Airport security means the threat of a bomb onboard is greatly reduced. But if you do receive a bomb threat, or find a suspicious package onboard, what procedure does your operator have in place for you to follow?
How much risk is there?
You have probably all heard the Shoe Bomber attempt from 2001. This was thwarted by some brave passengers and crew, and also the fact the bomber had sweaty feet – his swamp foot dampened the trigger preventing it from igniting.
In 2016, an aircraft made an emergency at HCMM/Mogadishu airport after a bomb exploded onboard. The bomb was likely brought on concealed within a laptop. This flight was lucky though – the impact of the bomb was minimal, limited because the bomb exploded while the aircraft was at a lower altitude (11,000ft).
In 2020 a European airline found a ‘bomb note’ onboard. The flight was escorted to a safe landing and passengers disembarked without incident.
So bomb threats, and attempted bombings, do occur, and while security is getting better and better, unfortunately terrorists are getting more creative in finding ways to bring items on board. The attempts are not always aimed at causing destruction either – threats alone cause a huge amount of disruption to operations. So understanding how to assess the risk and credibility of a threat is as important as knowing how to deal with a possible explosive device if one is found onboard.
Is the threat credible?
Threats received regarding an aircraft need to be assessed, and the credibility determined. The threat classification will generally be based around how specific the threat is. Most operators will have a procedure in place for determining this, and probably take into account something along the following lines:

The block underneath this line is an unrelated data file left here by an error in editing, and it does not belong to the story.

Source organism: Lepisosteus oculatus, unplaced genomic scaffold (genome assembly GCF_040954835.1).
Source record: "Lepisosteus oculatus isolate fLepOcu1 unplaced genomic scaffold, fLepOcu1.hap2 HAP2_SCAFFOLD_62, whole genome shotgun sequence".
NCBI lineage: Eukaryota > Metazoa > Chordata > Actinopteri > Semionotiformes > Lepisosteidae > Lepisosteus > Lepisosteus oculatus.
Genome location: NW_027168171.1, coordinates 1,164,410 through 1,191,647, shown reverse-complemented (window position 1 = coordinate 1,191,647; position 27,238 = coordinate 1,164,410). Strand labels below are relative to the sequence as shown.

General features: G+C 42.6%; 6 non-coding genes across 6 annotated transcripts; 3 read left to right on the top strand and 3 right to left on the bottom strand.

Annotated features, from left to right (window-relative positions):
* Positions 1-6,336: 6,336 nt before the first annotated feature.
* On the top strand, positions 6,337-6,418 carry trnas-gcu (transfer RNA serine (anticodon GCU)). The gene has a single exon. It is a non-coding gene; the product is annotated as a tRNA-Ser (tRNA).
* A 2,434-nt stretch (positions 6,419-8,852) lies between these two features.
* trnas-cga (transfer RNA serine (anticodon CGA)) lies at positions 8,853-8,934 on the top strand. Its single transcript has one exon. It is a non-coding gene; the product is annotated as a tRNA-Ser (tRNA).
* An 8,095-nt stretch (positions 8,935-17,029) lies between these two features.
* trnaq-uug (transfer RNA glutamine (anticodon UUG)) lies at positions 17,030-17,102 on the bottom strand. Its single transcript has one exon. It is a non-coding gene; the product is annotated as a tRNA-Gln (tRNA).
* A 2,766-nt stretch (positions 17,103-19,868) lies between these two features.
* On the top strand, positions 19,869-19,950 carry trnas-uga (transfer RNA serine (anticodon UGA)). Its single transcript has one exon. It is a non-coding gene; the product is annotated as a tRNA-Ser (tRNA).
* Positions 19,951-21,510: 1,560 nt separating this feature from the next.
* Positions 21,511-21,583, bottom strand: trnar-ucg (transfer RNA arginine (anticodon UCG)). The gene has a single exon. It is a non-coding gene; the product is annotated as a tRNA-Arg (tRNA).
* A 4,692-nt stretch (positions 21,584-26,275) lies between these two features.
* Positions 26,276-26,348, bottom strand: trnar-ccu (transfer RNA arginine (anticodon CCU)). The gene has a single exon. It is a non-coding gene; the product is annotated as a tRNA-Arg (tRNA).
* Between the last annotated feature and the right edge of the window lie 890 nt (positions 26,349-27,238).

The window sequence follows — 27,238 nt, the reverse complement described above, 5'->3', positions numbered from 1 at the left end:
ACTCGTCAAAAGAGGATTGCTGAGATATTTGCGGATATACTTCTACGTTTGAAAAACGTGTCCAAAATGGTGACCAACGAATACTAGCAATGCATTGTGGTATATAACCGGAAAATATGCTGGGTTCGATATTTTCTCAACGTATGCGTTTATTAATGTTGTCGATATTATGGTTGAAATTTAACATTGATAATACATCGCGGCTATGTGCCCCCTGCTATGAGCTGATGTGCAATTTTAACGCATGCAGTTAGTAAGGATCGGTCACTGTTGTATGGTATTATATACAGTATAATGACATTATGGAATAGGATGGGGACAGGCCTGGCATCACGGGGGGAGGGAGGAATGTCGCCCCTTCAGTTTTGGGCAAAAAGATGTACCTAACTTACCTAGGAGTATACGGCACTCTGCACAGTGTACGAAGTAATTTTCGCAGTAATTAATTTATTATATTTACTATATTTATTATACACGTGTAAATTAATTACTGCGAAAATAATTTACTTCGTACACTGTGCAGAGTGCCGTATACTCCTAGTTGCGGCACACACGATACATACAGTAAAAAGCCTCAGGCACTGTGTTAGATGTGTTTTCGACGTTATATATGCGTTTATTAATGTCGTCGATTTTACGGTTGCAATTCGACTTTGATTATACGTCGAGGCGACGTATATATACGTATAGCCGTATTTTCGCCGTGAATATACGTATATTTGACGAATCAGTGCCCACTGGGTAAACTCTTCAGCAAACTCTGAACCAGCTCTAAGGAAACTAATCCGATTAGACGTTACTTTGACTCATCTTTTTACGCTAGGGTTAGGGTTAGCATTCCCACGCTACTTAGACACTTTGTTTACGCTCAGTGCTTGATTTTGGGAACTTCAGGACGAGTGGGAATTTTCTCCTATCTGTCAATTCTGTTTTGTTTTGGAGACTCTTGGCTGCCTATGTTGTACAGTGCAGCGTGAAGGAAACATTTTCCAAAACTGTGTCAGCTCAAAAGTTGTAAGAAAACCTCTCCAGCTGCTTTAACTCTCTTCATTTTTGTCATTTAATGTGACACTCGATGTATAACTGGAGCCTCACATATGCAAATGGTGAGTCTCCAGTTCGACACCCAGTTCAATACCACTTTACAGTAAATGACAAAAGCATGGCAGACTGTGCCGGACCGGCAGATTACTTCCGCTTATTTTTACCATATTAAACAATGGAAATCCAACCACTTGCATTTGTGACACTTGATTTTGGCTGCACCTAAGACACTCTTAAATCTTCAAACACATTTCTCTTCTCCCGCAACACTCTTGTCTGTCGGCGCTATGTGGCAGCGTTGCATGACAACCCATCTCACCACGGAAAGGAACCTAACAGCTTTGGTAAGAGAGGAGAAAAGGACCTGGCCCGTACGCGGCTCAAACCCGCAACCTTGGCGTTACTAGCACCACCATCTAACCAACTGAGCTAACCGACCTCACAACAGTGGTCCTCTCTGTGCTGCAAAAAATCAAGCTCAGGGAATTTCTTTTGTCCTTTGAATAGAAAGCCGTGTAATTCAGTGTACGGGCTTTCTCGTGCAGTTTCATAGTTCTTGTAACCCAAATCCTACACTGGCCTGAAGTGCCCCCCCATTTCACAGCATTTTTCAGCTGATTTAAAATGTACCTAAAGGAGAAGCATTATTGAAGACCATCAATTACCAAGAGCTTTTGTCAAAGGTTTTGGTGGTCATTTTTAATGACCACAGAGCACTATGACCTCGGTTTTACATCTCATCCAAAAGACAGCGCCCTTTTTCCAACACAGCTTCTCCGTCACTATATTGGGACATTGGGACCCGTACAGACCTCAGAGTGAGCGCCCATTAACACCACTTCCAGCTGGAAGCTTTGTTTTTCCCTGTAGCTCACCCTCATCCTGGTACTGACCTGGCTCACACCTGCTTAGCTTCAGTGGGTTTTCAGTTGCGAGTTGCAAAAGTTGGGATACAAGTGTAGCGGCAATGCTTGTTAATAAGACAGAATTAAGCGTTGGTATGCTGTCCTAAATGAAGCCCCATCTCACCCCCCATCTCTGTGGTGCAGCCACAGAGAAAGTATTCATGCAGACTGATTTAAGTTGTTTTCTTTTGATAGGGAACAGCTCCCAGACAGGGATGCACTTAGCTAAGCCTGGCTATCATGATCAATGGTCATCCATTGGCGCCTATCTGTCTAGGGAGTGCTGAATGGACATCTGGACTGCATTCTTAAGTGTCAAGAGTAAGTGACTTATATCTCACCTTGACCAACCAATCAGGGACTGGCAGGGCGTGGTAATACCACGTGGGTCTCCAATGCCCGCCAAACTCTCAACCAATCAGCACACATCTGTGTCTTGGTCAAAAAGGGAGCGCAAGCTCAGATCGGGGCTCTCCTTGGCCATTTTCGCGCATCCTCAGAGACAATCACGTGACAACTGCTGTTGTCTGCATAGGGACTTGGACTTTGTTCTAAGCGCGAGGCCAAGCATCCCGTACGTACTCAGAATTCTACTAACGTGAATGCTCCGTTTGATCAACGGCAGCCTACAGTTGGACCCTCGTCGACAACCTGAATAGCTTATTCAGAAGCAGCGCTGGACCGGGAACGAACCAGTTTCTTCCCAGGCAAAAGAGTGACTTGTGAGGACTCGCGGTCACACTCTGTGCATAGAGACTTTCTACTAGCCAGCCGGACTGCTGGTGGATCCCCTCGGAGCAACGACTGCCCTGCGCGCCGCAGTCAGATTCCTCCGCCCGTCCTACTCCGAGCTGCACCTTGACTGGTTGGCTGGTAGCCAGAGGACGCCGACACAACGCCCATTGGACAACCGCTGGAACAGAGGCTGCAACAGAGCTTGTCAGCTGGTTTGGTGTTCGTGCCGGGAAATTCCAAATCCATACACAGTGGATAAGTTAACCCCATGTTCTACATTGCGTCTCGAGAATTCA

If a threat mentions a specific target, or is made by a known terrorist organization and is deemed credible then this is going to be considered more serious. Often these are referred to as a red threat.
On the other hand, a threat which is vague, general, and doesn’t specify targets might be considered less credible. A hand scribbled note in the toilet for example. This would be categorized as a green threat.
However, regardless of the assessed credibility, a bomb threat has to be taken seriously and treated as a genuine situation.
If you are on the ground
The simplest and safest option if you are on the ground is to disembark and carry out a full search of the aircraft. It might be a hassle and result in some big delays, but the possible alternative is much worse.
A serious threat may require a precautionary disembarkation – which will result in offloading the passengers as quickly and as safely as possible. This creates a risk to safety in itself, and generally the credibility of the threat will be communicated to the crew so that they can judge the risk of waiting (for steps) versus disembarking immediately to clear the aircraft (but have passengers hurling themselves towards the tarmac).
If you are in flight
If a threat is received against your aircraft while in flight, carry out a search checking those places which are often overlooked during security checks on the ground, but where an article might easily be concealed – toilets, galleys, jump seats, stowage areas, closets etc. Try and do it discreetly to avoid unnecessary worry for passengers.
If an article is found, do not move it or touch it. Move passengers away from the immediate area, and remove any flammable items and have fire extinguishers ready in case. A PA asking for anyone onboard with ‘BD or EOD experience’ might help – these are terms which experts will recognize without saying “Hey, passengers, is there a bomb expert onboard?”
Not terrifying your passengers is probably a good call, but ensuring they are following your crew’s orders, and that they are prepared for the situation on the ground, is also necessary. This means providing them with clear information, but without dramatizing the situation.
“Ladies and Gentlemen, we have received a message that a threat has been made against one of our aircraft/an aircraft in this airspace. These threats do happen, however, until we can establish how credible it is, we will take all possible precautions and therefore intend to land at… in…”
If you find a suspicious article